3. The difference in values between the current board and the majority of the membership.  The board values a business model emphasizing efficiency, and maximizing profits whereas the Hub values emphasize both the need to donate money to our community and, the need to bring together people of different backgrounds and abilities.  Without an opportunity to meet and find common ground, these differences cannot be resolved;
  4. The lack of opportunity for members to express their opposition to the current board decisions. The September 25thmeeting was illegally adjourned when members asked questions about the resignation of 5 board members, members who ask for information are met a wall of secrecy, and those who express an opposing perspective are accused of harassment.  Malicious, unsubstantiated rumours about CMC members are posted on the website controlled by the board;
  5. The future of the existing Hub building.  Unsubstantiated rumours are spreading that the building at 118 Mill St. is unsafe and condemned, and there are conflicting interpretations of expert assessments about the state of the building;
  6. The current board refusal to allow the Future’s Committee, appointed by the board to complete its tasks.  In that, the board conducted a walk-though with the Town Inspector and insurance agent and did not invite anyone from the Future’s Committee to attend;
  7. The CMC is not opposed to change at the Hub/Rebound.  This is not the first time change has happened within the organization, nor is it the first time there has been a change in location.  Many of our members negotiated the Hub collaboratively through these earlier changes and in so doing gained valuable insight into what works and what doesn’t.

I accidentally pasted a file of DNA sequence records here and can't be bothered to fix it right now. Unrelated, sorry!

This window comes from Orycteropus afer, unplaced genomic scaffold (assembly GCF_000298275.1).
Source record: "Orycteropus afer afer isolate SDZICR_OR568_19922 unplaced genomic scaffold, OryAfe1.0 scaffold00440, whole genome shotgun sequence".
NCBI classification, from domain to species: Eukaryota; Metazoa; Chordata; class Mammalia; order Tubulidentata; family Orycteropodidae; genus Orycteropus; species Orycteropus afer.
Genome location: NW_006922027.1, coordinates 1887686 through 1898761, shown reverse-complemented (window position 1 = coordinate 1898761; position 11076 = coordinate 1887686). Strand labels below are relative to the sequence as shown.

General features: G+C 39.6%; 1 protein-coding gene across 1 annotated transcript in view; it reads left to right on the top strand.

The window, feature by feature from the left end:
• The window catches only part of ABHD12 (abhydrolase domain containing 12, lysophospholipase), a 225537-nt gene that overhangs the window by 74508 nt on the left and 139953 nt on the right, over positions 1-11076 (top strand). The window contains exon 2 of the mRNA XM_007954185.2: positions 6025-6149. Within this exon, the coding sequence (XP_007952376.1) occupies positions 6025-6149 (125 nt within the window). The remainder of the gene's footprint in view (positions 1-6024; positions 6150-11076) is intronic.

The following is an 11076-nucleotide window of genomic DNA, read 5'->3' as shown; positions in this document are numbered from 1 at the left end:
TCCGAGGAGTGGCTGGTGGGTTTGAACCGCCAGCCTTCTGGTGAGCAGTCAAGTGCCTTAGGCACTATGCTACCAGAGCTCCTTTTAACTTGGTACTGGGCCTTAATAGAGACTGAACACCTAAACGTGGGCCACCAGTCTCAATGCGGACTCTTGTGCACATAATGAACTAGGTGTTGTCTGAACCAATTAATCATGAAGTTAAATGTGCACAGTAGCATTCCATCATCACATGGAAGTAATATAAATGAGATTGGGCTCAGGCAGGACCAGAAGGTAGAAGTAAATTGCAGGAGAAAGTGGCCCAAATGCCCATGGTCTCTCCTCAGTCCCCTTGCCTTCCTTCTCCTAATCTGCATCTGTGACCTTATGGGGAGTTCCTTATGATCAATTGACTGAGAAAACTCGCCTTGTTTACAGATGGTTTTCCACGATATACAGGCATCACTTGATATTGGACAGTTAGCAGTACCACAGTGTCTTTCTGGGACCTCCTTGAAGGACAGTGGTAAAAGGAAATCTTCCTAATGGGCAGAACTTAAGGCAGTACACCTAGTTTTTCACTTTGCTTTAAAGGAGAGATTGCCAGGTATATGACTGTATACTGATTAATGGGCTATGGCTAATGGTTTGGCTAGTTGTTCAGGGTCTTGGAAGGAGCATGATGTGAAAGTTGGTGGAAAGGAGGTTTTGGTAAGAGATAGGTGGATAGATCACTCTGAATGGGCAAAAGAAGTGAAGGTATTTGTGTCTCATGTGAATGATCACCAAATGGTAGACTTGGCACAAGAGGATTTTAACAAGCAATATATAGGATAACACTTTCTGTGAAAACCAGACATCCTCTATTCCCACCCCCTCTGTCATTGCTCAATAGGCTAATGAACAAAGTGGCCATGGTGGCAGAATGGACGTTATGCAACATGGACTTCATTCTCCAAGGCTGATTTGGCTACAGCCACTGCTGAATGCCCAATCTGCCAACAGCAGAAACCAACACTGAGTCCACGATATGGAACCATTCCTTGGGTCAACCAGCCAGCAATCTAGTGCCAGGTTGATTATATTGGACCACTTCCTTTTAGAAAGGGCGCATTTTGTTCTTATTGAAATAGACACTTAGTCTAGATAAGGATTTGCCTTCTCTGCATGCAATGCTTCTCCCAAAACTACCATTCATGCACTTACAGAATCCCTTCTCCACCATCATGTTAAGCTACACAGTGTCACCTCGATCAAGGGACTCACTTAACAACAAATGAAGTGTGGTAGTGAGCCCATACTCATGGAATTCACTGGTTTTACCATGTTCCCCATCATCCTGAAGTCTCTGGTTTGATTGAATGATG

For those of you who cannot attend in person, the current board failed to provide a proxy process for the meeting in their announcement of the Special Meeting on Nov. 20th. We have followed up with their lawyer directly and the current board was notified today to deal with it. It is your right to have a voice whether you are there in person or not.

Lastly, there are members who are not on the current membership list that we received from the board (dated November 6th, 2017). We would like you to email the [email protected] for confirmation of your membership if you have not received any email related to the upcoming Notice of Special Meeting for Membership, Monday @ 7pm at the Almonte Town Hall.


Paddy Vargas
Eloise Caverson
Julia Thomas
Janet Duncan
Mary Ellen Petrunewich
Mary Lou Souter
Donna Smith
Barbara Cottrill
Fern Martin
Gail Murphy
Renate Kordos
Barbara Carroll
Elizabeth Dunning
Jean McPherson

A show of love: get your Hub pin

The Hub’s Board of Directors was floored when they received the news of the Hub Love Pins.

To the Mississippi Mills Youth CentreCheerfully Made Goods + MarketsEmily ArbourDawn Walker Design and the Almonte Print Shop & Picture Framing – THANK YOU

Our community is truly filled with generous hearts and souls. The outpouring of support for the Hub and Rebound is overwhelming and your act of kindness proves that no matter what struggles we all face, we have a community that will stand up and help each other through times of trouble.

You….. bring the spirit of the HUB to life. We feel your love, share that love and send it forward to the amazing community of Mississippi Mills. Thank you! #ilovethehub

If you have not already read the story, the following is what appeared in the Millstone on November 11, 2017.

We at Mississippi Mills Youth Centre love the Hub.

Actually we feel indebted to the Hub for the great love they have shown local youth over the years through their generous financial support. We recognize when great institutions like the Hub struggle; we, the recipients of their kindness, must reciprocate in-kind with our own gesture of love.